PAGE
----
Up to all, we speculate that the transdifferentiation of hematopoietic stem cells may not be a normal physiological phenomenon, but more likely to be one of the repair mechanisms of tissues and organs in the non-physiological injury of the body, and the transdifferentiation may be limited to certain tissues such as the lung tissue that possesses special structure. Lung tissue acts as the barrier of blood gas exchange and provides oxygen and fresh arterial blood for the body. There are abundant capillaries in lung tissue. Recently, the lung has been identified as one of the organs for platelet production and as an organ for storing hematopoietic stem and progenitor cells [63, 64]. So we conjecture that in the case of radiation damage (including hematopoietic and non-hematopoietic damage), after HSC transplantation, the donor HSCs reconstitute the hematopoietic system first, and subsequently, the repaired HSC might enter the injured lung, thereby initiating lung repair cascade. In addition, the increase of lung growth factors (such as Fgf10) and transcription factors (such as SOX6) might promote the transdifferentiation of HSC to lung epithelial or endothelial cells through paracrine or nuclear transcription (Figure 5 illustrates the cartoon of HSCs transdifferentiation to pneumonocytes for irradiated lung repair). Nevertheless, the mechanism responsible for HSC transdifferentiation remains to be resolved in our future study.
Figure 5. A cartoon illustrating HSCs transdifferentiation to pneumonocytes for irradiated lung repair. The cartoon illustrates HSCs transdifferentiate into the lung cells under certain injury such as irradiation. Irradiation induced lung bronchial epithelial cell structure destruction, inflammatory cell infiltration and fibrous hyperplasia and impaired HSC residency in the lung. After HSCT, donor HSCs migrate into the injured lung, and some of them can be transdifferentiated to lung epithelial and endothelial cells to repair the injury imposed by irradiation.
In summary, we conclude that donor HSCs from bone marrow may migrate to the injured lung of the recipient, and some of them can be transdifferentiated to lung epithelial and endothelial cells to repair the injury caused by radiation. Future study is still warranted to illustrate the underlying mechanism for HSC transdifferentiation.
Materials and Methods
Mice and HSC transplantation
C57BL/6, Atg7f/f;Vav-iCre, RosamT/mG mice were used as donors, CD45.1 mice were used as recipients in this study. Atg7f/f;Vav-iCre mice were generated by crossing Atg7f/f mice (kindly from Dr. Komatsu, Japan and breded in our lab) [65, 66] and Vav-iCre mice (purchased from the Jackson Laboratory). RosamT/mG mice were kindly from Dr. Yulong He lab in Hematology Center of Cyrus Tang Medical Institue, Soochow University of China. The recipients and donor mice were all 6-8 weeks while experiments. Before HSC transplantation, the recipient CD45.1 mice were irradiated with 60Co γ-ray lethal dose of 9 Gy. HSC (CD48-CD150+LSK) from the donor mice were sorted by FACS (BD FACS Aria III, USA) and a total of 2000 HSC were transplanted into one recipient mouse within 4 hours after irradiation. For lung damage repair detection, C57BL/6 and Atg7f/f;Vav-iCre mice were as HSC donors (HSCT and A7-VAV-T), non-irradiated CD45.1 were used as negative control (Ctrl), irradiated CD45.1 mice positive control (IR). For trans-differentiation study, male RosamT/mG mice were used as HSC donors (MTG-T), non-irradiated CD45.1 were used as negative control(Ctrl), RosamT/mG mice were used as positive control (MTG). All experimental procedures with animals were approved by Soochow University Institutional Animal Care and Use Committee. Reagents used in this study were listed in Supplementary Table 1.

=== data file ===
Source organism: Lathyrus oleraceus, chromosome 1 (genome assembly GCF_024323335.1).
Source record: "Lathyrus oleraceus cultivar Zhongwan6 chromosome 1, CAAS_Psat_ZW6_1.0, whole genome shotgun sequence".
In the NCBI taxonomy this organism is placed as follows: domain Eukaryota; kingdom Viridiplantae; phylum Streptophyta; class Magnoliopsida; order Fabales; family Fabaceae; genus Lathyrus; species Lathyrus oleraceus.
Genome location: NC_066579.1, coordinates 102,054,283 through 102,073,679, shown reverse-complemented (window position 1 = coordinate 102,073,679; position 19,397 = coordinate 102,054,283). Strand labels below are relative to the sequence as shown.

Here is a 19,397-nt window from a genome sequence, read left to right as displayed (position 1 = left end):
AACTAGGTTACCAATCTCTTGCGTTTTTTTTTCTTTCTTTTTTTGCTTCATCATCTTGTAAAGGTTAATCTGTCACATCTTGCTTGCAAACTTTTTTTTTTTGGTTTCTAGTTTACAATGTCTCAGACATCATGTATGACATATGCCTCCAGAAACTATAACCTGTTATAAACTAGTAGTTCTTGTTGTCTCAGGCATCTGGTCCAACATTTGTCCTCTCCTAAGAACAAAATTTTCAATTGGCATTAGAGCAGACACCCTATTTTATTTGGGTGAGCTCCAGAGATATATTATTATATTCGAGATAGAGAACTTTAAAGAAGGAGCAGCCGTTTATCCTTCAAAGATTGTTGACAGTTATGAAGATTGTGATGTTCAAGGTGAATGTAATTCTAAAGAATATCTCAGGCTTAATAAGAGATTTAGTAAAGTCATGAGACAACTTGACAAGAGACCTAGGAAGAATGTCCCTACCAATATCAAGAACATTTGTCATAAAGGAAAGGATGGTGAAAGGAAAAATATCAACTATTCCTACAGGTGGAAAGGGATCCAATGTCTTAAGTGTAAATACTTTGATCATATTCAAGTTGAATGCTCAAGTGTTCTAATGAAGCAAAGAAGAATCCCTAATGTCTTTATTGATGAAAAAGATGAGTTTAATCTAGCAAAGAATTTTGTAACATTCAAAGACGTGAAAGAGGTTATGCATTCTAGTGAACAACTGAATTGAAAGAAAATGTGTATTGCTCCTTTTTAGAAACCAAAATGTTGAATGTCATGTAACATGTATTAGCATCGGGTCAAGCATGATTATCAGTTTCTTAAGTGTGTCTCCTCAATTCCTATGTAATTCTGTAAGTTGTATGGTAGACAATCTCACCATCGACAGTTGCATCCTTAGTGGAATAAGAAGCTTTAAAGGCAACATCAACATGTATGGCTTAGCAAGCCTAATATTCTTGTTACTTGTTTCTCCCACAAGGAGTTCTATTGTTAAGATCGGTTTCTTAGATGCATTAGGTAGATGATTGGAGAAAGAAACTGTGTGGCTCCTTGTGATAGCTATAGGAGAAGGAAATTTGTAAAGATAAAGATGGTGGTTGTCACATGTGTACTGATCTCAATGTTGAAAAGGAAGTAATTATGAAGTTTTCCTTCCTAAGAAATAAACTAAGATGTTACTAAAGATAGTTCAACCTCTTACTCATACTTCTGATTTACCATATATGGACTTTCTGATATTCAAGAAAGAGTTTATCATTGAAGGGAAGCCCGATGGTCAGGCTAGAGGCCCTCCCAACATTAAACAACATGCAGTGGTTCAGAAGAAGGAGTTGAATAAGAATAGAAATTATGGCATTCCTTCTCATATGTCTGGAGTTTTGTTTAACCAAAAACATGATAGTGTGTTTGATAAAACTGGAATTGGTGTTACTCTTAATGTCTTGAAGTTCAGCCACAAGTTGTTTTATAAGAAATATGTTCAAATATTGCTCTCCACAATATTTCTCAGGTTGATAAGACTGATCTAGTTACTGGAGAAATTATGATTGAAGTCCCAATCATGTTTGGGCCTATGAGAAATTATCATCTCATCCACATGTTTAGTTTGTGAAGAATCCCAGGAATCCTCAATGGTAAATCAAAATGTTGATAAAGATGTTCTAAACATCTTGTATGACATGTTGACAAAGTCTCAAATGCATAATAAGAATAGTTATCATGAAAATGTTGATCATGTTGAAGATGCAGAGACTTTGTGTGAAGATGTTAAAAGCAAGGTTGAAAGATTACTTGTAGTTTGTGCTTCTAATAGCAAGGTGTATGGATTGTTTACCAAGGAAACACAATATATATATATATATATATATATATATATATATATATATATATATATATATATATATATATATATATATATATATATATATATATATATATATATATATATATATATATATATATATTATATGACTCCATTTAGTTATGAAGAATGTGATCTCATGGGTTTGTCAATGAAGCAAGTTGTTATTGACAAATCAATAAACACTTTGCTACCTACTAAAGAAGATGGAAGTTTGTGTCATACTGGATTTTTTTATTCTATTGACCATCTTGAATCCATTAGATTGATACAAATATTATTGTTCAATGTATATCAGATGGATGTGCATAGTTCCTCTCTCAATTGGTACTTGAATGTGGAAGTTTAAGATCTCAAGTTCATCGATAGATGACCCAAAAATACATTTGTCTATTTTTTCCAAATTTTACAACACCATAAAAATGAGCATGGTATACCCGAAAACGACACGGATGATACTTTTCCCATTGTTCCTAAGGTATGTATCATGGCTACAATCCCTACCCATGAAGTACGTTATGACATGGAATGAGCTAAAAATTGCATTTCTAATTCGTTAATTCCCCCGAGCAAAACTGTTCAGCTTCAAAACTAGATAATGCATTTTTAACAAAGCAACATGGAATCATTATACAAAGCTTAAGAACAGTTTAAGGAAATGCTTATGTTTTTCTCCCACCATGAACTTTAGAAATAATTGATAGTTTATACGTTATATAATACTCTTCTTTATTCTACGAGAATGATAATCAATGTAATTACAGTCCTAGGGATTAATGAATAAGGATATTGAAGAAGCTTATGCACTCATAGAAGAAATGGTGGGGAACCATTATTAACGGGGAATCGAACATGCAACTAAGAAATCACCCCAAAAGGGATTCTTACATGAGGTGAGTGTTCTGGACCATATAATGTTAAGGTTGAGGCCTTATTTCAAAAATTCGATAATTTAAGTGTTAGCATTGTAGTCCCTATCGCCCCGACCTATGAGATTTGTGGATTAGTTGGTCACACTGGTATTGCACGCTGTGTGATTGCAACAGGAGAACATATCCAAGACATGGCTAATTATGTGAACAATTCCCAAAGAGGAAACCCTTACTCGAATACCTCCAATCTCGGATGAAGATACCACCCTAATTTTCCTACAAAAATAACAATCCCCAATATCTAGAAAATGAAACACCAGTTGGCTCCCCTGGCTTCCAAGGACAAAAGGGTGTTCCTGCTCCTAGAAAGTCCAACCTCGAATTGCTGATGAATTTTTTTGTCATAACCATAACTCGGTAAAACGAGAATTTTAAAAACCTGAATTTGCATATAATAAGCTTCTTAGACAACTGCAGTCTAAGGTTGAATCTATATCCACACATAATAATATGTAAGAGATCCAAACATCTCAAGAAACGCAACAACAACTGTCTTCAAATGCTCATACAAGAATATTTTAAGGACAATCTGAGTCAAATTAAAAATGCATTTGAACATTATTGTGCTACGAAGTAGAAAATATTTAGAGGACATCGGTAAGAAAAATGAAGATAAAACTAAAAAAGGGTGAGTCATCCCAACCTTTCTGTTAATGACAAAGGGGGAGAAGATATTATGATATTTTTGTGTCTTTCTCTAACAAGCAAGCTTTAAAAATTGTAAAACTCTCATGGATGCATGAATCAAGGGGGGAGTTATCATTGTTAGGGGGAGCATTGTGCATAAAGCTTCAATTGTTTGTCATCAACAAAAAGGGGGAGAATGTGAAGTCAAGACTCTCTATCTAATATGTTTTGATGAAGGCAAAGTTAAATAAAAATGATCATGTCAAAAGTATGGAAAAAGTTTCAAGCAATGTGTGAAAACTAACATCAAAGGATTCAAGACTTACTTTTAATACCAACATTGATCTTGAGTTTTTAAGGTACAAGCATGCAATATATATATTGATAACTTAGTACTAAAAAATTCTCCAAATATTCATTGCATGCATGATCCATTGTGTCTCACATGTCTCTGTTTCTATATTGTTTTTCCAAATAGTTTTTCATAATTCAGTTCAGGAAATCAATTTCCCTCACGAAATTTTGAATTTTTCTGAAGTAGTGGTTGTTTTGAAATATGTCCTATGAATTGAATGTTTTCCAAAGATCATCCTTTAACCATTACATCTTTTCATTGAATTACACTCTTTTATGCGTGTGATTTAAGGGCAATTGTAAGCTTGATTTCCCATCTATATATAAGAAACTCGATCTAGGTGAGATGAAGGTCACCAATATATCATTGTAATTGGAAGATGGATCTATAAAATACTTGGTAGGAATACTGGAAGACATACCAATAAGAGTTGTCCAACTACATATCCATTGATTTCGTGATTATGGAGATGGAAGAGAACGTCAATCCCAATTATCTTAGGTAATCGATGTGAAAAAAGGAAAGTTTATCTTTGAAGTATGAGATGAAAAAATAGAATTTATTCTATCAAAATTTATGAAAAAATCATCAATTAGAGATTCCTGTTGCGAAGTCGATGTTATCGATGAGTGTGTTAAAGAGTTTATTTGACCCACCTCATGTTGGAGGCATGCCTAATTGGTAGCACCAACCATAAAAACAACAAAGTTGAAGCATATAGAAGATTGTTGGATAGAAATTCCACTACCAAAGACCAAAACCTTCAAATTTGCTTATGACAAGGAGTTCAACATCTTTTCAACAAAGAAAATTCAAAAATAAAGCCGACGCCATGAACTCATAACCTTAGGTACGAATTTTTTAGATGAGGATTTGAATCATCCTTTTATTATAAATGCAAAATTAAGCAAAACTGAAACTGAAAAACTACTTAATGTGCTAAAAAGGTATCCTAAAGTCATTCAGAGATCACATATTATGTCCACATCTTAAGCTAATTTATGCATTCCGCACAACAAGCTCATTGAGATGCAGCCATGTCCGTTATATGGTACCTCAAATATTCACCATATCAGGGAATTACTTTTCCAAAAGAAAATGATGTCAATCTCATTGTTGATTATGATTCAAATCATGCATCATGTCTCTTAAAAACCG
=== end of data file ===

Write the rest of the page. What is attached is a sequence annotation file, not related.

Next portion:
Lung damage repair detection
For lung damage repair detection, C57BL/6 and Atg7f/f; iVav-Cre mice were as HSC donors. Survival of each group (Ctrl, IR, HSCT and A7-VAV-T) was recorded. For other experiments, eight weeks after transplantation (the IR group was 7 days after irradiation), the mice were sacrificed. Lung coefficient was calculated by lung weight to mice weight. The pathological changes of lung in each group were observed by HE staining. RNA of lung tissue was extracted and the relative expression levels of inflammatory factors IL-1β, IL-6, TNF-α, IL-10 in lung tissues of each group were quantified using Q-PCR (LightCycler 480 II, Roche, Switzerland) to measure radiation-induced inflammatory response. Primer sequence were seen in Supplementary Table 2. ALP was measured to assess lung vascular permeability after radiation by biochemical test. Lung tissue cell (SP-C of alveolar type II cells, T1-α of alveolar type I cells, CD31 of endothelial cells) percentage alteration was examined by flow cytometry (Beckman Coulter, USA).